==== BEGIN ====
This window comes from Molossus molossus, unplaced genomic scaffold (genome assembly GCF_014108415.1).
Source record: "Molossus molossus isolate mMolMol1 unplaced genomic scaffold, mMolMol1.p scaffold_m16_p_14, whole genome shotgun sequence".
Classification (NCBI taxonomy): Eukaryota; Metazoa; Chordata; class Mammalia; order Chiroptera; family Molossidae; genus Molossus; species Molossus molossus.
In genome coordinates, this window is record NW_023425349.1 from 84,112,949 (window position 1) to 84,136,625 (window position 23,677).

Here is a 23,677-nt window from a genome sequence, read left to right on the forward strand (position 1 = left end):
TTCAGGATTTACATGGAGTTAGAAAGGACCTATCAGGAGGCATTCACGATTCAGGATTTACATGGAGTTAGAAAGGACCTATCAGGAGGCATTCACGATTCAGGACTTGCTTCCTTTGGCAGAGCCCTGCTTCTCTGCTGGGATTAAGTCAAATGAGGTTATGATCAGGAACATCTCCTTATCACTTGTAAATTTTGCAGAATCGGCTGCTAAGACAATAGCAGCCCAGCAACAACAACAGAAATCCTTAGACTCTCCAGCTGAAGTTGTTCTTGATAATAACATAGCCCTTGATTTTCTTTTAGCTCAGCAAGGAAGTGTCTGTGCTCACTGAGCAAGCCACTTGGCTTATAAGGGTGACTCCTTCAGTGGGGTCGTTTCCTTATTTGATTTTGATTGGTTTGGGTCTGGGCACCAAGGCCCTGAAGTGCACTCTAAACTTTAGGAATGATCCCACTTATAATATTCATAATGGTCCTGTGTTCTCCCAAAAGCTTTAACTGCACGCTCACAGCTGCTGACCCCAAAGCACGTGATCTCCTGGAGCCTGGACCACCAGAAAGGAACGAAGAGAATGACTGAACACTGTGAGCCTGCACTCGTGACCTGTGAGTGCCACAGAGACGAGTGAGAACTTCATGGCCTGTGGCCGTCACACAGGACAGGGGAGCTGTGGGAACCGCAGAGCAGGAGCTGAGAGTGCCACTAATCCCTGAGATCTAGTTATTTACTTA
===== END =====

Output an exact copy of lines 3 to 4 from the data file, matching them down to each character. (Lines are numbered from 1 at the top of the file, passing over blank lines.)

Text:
Classification (NCBI taxonomy): Eukaryota; Metazoa; Chordata; class Mammalia; order Chiroptera; family Molossidae; genus Molossus; species Molossus molossus.
In genome coordinates, this window is record NW_023425349.1 from 84,112,949 (window position 1) to 84,136,625 (window position 23,677).